It’s been a very a long time since we’ve posted a blog, but this freediving workshop really deserves a blog.
It’s something special, a very unique mix of cutting edge apnea research, tailored coaching, freediving focused yoga and meditation, all in beautiful Amed, Bali. This course is aimed at freedivers with an understanding of the basics of Freediving Physiology and Physics, with a desire to deepen and expand perspectives, seeing where the latest research in apnea is taking us.
Frederic Lemaitre will be our guide for most of the daily coaching and freediving workshops. He’s one of the worlds leading experts on freediving science and is at the forefront of apnea research. Frederic is also a top freediving coach, working with the first generation of the 1990s French elite up to today, with the likes of Guillaume Nery.
Each day is a mix of freediving, workshops, yoga and meditation workshops with the focus very much on deepening knowledge and changing perspectives.
The first days stretching will be whole body basic stretching;
Freediving will be focused on safety protocol as developed in his research with AIDA and Free immersion diving
The first days topic will be on advanced freediving physiology where
Frederic Lemaitre will be drawing on the insights gained from over 2
decades as a top apnea researcher. Related to this topic he’ll draw from over 40 different papers published between 2000 and 2017.
The most recent paper was in 2015 comparing the trigeminocardiac reflex
(TCR) with the Mammalian dive response.
Like all the workshops there will be an opportunity to for questions and answers with Frederic.
In the evening there will be a workshop on equalization for freedivers,
focusing on the various techniques available to freedivers, frenzel,
forms of mouthfill etc.
In the morning we’ll have some basic stretching and a yoga sequence
designed for freedivers.
The Freediving training will focus on various exercises for
equalization and free immersion diving. The theory workshop will focus on ‘effects of freedive training’ drawing
on research from at least 8 separate papers by Frederic, from the
effects of apnea training on swimming co-ordination to the effects of packing, with a general review on freediving physiology.
The evening session will focus on 2 categories of meditation-
concentration and mindfulness
There will be some theory and some reference to the science behind these
practices, as well an an introduction to one or two practices in each
We’ll also look at how these practices can affect our freediving training.
Breathing and stretching
The morning stretching session will focus on the primary and secondary
CWT and FI
Principles of freedive training;
This wokshop will focus on training principles and primarily reference three papers, including one that deals with free diver training as a complement to other athletic training.
Meditation workshop- contemplation and creative visualization;
This workshop will investigate 2 other categories of meditation in regards to freediving.
The first will use the power of the rational mind to create break throughs and insight. The visualization practices will focus on harnessing the innate creative power of the mind.
Freediving risks, blackout, decompression sickness, squeeze.
This is one of the most fascinating workshops as it draws on very interesting new research and introduces solid science based protocols for Decompression sickness, Blackouts and Squeeze. Frederic is one the people writing the guidelines for what is safe in freediving, based on science and not speculation. He is one of the lucky few who has done extensive research with the Ama divers of Japan.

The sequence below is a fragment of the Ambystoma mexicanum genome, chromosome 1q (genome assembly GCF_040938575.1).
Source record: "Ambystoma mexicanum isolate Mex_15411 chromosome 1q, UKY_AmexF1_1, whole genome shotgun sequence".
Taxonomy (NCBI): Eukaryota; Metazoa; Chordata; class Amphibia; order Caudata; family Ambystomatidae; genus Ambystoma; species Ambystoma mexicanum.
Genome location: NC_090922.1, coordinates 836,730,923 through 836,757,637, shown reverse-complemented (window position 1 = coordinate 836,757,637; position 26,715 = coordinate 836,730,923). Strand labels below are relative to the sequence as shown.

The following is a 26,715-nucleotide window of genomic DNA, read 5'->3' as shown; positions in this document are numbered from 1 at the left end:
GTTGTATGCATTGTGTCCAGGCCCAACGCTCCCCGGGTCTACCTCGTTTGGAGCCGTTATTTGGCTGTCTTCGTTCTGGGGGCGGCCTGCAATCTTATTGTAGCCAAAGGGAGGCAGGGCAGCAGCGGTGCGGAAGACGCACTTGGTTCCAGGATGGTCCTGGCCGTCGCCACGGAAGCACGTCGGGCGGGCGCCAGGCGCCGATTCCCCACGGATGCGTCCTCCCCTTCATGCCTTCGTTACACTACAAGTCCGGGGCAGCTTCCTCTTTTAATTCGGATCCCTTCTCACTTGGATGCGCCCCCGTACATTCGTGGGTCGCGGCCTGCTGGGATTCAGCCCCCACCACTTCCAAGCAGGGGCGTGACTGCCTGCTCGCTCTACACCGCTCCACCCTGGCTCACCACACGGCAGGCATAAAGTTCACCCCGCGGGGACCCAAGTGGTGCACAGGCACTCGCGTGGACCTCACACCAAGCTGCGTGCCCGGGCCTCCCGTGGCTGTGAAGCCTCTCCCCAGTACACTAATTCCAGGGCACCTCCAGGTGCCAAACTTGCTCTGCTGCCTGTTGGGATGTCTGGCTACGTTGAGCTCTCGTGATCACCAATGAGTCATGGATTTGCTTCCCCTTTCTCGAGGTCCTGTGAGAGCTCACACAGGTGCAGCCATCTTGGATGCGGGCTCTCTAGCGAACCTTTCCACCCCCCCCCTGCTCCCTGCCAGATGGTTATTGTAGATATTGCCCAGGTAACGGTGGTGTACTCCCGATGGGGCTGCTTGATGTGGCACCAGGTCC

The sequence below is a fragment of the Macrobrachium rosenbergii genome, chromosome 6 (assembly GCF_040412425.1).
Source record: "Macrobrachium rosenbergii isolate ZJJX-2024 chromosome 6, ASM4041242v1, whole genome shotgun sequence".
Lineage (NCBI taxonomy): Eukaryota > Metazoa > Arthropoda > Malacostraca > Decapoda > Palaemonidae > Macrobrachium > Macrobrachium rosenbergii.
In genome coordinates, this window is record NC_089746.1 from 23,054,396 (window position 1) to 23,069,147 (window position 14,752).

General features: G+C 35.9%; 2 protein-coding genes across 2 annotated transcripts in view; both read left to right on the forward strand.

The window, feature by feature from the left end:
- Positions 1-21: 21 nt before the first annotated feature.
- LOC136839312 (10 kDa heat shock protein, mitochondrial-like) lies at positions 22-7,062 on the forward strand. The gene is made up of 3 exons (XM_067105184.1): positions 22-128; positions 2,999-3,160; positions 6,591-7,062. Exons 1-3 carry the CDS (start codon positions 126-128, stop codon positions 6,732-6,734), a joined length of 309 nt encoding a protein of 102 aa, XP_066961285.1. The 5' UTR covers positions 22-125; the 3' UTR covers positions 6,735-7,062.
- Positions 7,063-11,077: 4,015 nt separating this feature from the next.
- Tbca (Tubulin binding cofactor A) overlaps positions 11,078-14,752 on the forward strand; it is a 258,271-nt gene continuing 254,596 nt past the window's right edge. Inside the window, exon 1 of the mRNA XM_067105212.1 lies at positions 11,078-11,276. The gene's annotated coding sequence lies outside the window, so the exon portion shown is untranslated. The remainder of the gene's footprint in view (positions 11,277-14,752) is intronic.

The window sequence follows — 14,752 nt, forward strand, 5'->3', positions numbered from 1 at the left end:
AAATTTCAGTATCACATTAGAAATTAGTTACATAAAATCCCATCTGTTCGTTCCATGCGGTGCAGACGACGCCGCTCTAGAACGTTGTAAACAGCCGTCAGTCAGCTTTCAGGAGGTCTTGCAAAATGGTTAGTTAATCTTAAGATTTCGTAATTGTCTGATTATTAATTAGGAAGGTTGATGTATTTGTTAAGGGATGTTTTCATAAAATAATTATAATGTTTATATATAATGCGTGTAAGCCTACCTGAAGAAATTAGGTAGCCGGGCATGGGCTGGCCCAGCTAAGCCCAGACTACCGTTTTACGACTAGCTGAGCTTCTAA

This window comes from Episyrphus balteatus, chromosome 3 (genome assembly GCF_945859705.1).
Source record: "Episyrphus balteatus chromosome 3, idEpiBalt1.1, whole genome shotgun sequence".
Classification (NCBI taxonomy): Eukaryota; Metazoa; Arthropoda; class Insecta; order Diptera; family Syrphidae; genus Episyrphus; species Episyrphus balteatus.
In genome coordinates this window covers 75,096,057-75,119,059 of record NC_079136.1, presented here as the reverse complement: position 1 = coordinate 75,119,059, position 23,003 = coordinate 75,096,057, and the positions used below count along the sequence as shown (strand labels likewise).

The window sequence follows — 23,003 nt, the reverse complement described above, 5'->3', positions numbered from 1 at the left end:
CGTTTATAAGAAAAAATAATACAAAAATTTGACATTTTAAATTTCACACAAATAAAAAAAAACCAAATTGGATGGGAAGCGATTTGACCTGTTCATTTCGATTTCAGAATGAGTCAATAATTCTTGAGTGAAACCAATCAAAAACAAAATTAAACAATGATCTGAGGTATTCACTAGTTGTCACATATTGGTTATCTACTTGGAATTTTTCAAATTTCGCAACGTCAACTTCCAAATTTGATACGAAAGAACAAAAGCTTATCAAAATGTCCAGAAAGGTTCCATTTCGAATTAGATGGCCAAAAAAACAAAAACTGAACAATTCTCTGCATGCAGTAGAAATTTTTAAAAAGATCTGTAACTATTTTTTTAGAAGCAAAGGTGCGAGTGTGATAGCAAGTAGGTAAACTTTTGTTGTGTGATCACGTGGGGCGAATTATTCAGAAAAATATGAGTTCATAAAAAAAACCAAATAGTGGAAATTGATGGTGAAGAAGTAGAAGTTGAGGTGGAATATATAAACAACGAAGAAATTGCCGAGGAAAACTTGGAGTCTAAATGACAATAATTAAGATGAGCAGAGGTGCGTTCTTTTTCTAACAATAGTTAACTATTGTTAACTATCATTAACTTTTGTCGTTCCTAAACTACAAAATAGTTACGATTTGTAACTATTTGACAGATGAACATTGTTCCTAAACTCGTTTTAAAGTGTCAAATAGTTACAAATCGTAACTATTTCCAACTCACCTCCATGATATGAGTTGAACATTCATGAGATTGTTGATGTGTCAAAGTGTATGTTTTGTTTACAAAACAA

Meditation- this final day will look at slightly more esoteric aspects of meditation, most specifically heart based practices.
Homo Delphinus- comparative physiology.
A comparison between marine mammals and human mammals.
In this workshop Frederic explores what apnea training and apnea research can tell us about the human being and ways it can be used toimprove our development.
To make this accessible to poor freediving instructors we are offering the full 5 days training and workshops $400
Nowadays, visualisation and mindfulness meditation are not uncommon terms. Even kids have heard of meditation and they know to sit and close eyes with index finger and thumb pressed together. They are both important tools and highly effective if practiced with discipline. Here at Apneista in Amed, Bali, our yoga teacher training program includes learning about methods to discipline our minds through both meditation and visualisation.
Though they two are not synonyms, visualisation and mindfulness meditation are both effective mind training. There are hundreds of different meditation styles and visualisation is just one of them along with affirmations, mantras and chanting.
I used to teach yoga to a group of artists and every time we sat down to meditate, at least one or two students would open up to me after class, rather embarrassed, saying “every time I sit down, I try to clear my mind but all these great ideas would just pop up in my head and I feel such a strong urge to write them all down…”
And that is precisely what can happen if we get confused in various methods of meditation. A tsunami wave of great and not so great ideas, thoughts, emotions rushing into our mind all at the same time. Visualization is an extension of imagination. If we do not cultivate an ability or discipline to steer and clear those waves of thoughts, even the most effective visualization can be just a cover up for another thought and it would only create agitation, anxiety and more destructive, unproductive thoughts that would hinder your performance (if it is being used for freediving) or your well-being.
The reason great ideas just seem to pop up one after another when we sit down to meditate is because we are constant talking machines to ourselves. We have about 50,000 thoughts a day. We rarely sit down, and just BE to watch our breath. And so when we do sit down to meditate, our minds see a little gap of silence and all of a sudden, we can see things very clearly, kind of like that Limitless
pill Bradley Cooper took. Well, not that dramatic but slowly, we have more gaps and pockets of real presence that allows our visualisation to become more precise and effective.
So set aside a time to create a discipline and a habit of sitting down with one pointed awareness. Notice your thought, place your mind on your breath. Best idea ever? Go back to the breath again. Then take a separate time for visualisation. Over time and practice, you will find your visualisation to be much more effective. In future, we will be looking at more visualisation and mindfulness meditation techniques suitable for yoga practitioners and freedivers.
The following blog is about practice and the importance of showing up.